If the time he is speaking of is the proper time of the falling object, this statement combined with the constancy of the speed of light, we can infer that the writer agrees that there is a spacial compression (in the spacetime of the object).
If the time he is speaking of is the proper time of an external observer, this statement combined with the constancy of the speed of light, we can infer that the writer agrees that there is a temporal dialation (in the spacetime of the object).

Now all this agrees with the upper issue : "it would take an infinite time (proper time of an external observer [edited]) for an object to reach the event horizon".

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Correct me if I am wrong.

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In-falling objects will experience a finite amount of proper time (as measured by themselves) before reaching the singularity at the centre. Furthermore, they cannot tell when they fall past the event horizon, as there is nothing to distinguish it locally.

An observer parked infinitely far away will see the in-falling object approach the event-horizon, and the radiation from it will become red-shifted until detection is difficult. From the observer's point-of-view, nothing ever crosses the event-horizon.

Coordinates in GR almost always mean nothing, so things like the Schwarzchild coordinate t going to infinity at the event horizon just means the Schwarzchild coordinate system is a bad one. Nothing relevant about the physics can be inferred from the coordinate problems.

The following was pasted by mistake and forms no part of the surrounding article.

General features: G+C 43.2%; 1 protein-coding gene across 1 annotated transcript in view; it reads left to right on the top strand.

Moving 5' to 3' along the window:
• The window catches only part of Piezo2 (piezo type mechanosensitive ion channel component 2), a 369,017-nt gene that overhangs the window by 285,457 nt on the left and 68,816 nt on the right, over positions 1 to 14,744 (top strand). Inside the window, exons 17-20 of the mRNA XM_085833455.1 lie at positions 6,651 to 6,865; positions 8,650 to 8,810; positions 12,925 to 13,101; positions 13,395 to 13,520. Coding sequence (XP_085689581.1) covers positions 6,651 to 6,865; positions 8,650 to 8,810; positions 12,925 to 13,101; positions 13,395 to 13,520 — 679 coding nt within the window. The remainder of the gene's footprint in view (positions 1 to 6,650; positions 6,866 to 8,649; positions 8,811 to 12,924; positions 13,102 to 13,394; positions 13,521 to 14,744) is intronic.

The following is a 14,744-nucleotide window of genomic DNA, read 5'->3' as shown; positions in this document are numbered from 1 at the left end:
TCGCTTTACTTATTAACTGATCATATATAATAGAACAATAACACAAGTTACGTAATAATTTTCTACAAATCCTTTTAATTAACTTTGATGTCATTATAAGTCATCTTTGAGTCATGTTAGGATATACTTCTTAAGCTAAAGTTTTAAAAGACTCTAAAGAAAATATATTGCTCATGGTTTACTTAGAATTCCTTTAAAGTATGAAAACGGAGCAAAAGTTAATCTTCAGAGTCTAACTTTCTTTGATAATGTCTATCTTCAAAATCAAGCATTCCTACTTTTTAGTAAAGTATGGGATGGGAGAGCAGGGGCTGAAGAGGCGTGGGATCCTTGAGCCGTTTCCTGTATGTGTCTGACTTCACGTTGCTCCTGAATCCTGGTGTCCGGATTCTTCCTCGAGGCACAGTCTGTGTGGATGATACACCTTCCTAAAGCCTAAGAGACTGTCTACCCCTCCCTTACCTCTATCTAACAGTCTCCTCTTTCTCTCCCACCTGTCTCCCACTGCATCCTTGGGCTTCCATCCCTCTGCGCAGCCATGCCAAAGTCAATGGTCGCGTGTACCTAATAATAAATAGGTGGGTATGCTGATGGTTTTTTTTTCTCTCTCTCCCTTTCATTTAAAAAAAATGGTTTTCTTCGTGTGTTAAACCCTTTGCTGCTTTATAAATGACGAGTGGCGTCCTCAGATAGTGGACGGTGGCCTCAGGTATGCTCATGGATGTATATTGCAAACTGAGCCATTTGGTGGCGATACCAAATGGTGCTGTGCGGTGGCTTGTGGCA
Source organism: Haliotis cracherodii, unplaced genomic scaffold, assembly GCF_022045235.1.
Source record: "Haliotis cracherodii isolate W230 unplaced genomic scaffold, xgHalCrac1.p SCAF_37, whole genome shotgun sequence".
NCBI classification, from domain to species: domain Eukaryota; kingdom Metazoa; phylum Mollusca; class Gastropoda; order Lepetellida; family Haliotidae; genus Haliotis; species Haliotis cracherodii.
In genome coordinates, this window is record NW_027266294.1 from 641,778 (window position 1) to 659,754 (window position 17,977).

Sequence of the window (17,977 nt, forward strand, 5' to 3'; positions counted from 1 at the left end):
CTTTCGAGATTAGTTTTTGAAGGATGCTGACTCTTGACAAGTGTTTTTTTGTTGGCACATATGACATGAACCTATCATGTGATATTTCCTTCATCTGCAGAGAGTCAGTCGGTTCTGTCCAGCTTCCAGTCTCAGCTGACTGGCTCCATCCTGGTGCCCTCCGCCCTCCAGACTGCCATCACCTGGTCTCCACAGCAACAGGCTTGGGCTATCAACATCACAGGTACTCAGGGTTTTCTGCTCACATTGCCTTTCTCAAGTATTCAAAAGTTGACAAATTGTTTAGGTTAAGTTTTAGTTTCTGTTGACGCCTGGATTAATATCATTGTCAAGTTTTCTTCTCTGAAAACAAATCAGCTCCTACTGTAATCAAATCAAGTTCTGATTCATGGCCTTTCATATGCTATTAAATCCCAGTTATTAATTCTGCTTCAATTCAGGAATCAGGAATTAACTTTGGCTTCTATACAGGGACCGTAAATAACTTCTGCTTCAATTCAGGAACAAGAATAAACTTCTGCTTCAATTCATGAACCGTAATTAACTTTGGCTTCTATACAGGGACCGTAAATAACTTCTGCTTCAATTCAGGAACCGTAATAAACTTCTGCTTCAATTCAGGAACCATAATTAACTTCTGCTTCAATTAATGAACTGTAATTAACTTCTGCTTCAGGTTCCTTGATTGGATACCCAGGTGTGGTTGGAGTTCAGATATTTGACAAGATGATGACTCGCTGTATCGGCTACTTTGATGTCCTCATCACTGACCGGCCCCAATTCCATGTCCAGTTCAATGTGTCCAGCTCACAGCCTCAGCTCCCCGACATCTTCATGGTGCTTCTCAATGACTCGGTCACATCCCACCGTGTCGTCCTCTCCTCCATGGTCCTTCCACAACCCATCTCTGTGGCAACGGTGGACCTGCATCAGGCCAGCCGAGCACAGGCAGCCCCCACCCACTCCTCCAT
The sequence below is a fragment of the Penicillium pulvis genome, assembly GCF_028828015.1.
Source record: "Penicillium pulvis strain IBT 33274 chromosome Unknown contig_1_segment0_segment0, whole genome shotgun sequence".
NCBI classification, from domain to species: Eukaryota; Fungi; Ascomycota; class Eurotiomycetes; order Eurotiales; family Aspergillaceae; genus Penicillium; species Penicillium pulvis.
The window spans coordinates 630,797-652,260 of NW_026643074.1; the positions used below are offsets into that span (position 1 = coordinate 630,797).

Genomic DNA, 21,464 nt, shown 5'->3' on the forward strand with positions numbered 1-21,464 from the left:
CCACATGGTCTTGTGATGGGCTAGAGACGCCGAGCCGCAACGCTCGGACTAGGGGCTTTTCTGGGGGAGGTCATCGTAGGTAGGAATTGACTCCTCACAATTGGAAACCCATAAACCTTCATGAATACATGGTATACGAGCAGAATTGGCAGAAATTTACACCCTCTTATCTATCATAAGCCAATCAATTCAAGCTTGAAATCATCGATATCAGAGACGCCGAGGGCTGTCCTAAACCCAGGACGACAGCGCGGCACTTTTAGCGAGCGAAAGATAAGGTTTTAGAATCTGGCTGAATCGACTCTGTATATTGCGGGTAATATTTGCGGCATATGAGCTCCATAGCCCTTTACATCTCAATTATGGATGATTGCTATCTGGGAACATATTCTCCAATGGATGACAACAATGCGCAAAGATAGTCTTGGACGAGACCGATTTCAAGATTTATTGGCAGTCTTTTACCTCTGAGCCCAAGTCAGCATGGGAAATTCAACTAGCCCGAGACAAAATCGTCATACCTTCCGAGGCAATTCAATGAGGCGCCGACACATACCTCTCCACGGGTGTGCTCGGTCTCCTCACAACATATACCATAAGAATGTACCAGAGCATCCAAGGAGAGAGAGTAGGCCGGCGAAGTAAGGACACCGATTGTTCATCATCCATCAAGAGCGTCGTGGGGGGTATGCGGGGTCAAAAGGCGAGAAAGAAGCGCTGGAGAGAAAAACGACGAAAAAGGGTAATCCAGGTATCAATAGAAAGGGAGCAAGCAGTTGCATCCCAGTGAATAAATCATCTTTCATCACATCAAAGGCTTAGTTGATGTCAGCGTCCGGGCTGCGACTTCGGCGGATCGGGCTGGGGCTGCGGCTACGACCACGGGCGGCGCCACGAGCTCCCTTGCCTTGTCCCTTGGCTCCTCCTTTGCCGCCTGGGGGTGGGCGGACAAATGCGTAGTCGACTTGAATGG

Now, what's the problem?

pervect
Staff Emeritus
Now all this agrees with the upper issue : "it would take an infinite time (proper time of the falling object) for an object to reach the event horizon".
Huh? You'd better read it again, because it says explicitly, as I already quoted, that the proper time for the infalling observer is finite.

Coordinates in GR almost always mean nothing, so things like the Schwarzchild coordinate t going to infinity at the event horizon just means the Schwarzchild coordinate system is a bad one. Nothing relevant about the physics can be inferred from the coordinate problems.
Now, what's the problem?
GR Coordinates mean nothing ?
And the event horizon is distinguishable, at least to exterval observers as the gravitational field is infinite.

My problem is just with that singularity at the event horizon.
Put simply, for a sperical non charged and non rotating black hole, the grvitational field is infinite at the event horizon (Schwarzchild solution to the gravitational field). From this, i was wondering if an object would ever be able to cross this horizon, since its time is infinitely dialated and its space is infinitely compressed (compared to external viewers).